"Sugar and spice and everything nice; that's what little girls are made of."
My sweet baby girl...
"My understanding, my feeling, about the importance of the Chaplains Corps is so great that it would be difficult indeed to think of the most important of all of those things for a two or three-minute chat with you this morning. I would like to bring my thoughts right down to the present. "We know that America now must remain strong, by which I mean militarily strong, to sustain in the world the concepts on which our civilization is based, the ideas of the dignity of man, of a government based on religious faith. So it seems to me, as long as we have to do that, as long as our young men must respond cheerfully to their military duty, whether it be in the Reserves or the Regulars, and must do it as a national obligation, your task is especially important. It is to bring home to them, to their fathers and mothers, and indeed to the whole world, how much this is truly a crusade, a crusade for decency, not carried out on a militant basis but on one where we stand firmly behind the great concepts found, indeed, in every great religion but more especially, I suppose, in the Sermon on the Mount, by which this Nation has lived and which underlies its founding. "You bring to the men actually in the Service a sense of doing a wonderful thing-that their sacrifices, the performance of their duty, are important. You give them that sense of feeling, because you bring to them the certainty and the constant reminder that man is a spiritual being. You comfort the United States as it realizes that it has a long period of sacrifice ahead of it and giving of its sons and of its treasure and of its might, doing something that does not of itself advance the cause of human progress and human happiness, defending what we have. "This is a very difficult task, to take all of these complex ideas, these purposes, and put them before all of us in their proper perspective. And I can't conceive of anybody better-more equipped-to do this than the Chaplains Corps, both in its Reserves and active formations, because this is indeed a time of trial, when it tries men's spirits, not merely their pocketbooks. "So I think the one thing I would like to say above all else to you this morning is just simply: Thank you, thank you very much-personally, officially and every way I can speak. Good morning." An Excerpt of Remarks By President Dwight D. Eisenhower to the Members of the Military Chaplains National Association May 9, 1956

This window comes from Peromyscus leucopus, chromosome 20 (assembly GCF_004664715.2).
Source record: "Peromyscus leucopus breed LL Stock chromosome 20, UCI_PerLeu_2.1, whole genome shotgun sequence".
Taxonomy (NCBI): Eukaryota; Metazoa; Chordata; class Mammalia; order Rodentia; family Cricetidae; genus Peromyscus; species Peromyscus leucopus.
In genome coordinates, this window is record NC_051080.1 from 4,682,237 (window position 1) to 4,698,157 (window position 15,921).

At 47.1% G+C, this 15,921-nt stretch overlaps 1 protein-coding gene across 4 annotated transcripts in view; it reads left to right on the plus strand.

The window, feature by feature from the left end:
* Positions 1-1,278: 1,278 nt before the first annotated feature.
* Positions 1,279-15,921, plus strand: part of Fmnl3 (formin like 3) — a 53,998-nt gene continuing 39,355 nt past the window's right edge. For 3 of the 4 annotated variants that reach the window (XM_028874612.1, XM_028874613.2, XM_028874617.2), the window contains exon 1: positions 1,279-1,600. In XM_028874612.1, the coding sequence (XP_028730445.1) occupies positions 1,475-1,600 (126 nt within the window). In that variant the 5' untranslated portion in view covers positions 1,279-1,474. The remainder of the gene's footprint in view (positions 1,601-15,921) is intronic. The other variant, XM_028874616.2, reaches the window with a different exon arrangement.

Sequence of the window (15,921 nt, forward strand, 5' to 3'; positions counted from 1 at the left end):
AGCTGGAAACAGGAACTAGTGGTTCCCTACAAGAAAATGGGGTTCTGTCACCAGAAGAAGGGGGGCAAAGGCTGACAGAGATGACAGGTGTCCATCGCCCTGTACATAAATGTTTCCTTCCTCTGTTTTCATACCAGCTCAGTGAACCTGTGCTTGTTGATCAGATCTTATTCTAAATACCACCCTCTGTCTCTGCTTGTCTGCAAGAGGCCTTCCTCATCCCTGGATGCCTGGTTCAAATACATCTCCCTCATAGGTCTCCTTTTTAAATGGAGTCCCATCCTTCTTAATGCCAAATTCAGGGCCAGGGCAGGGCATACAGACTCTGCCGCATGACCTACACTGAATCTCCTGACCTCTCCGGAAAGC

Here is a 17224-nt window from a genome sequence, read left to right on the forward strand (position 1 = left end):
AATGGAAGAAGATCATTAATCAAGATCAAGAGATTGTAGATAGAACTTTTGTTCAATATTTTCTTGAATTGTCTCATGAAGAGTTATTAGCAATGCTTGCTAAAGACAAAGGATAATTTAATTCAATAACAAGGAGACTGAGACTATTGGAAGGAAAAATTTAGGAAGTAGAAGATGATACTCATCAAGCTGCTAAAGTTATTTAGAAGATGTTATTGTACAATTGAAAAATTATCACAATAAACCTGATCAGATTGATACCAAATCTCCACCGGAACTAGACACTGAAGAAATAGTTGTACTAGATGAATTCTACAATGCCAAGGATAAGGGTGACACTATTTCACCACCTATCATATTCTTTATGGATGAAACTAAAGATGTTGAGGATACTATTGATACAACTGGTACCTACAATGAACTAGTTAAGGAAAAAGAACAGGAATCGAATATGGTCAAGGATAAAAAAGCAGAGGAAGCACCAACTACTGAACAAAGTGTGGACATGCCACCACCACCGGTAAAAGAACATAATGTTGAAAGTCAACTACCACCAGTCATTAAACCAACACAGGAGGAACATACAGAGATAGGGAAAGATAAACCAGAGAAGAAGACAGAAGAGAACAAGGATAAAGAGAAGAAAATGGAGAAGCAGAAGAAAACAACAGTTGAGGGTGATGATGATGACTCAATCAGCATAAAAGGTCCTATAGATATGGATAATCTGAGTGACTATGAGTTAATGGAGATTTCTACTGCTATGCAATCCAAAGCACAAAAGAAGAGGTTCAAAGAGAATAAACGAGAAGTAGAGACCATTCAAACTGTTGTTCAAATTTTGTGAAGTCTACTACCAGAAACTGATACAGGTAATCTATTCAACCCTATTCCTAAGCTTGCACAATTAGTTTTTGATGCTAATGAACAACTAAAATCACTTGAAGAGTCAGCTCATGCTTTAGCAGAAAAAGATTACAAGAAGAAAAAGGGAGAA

If you're anything like me, before you got the the end you probably thought this was a speech given as of late. Not surprising, is it, that true words are timeless? They never lose their season and are applicable over and over again throughout time...much like the Bible. My husband shared this with me and I had to post it because it is such an elequently spoken piece of encouragement to our Chaplains and the core of what they do. My favorite line in this piece is :
"You give them that sense of feeling, because you bring to them the certainty and the constant reminder that man is a spiritual being."
This is one of the best ways to briefly state what it is that our Chaplains do. Their presence is a constant reminder to our soldiers that man is a spiritual being. That thought undoubtedly inspires a myriad of other thoughts which put the thinker on the road to deeper questions like "Why do I exist?" and "Is there a God?". It is this type of soul-searching quest that is the heartbeat of the Chaplaincy ministry: revealing hope to the men & women of the U.S. military and enabling them to come to God just as they are, where they are.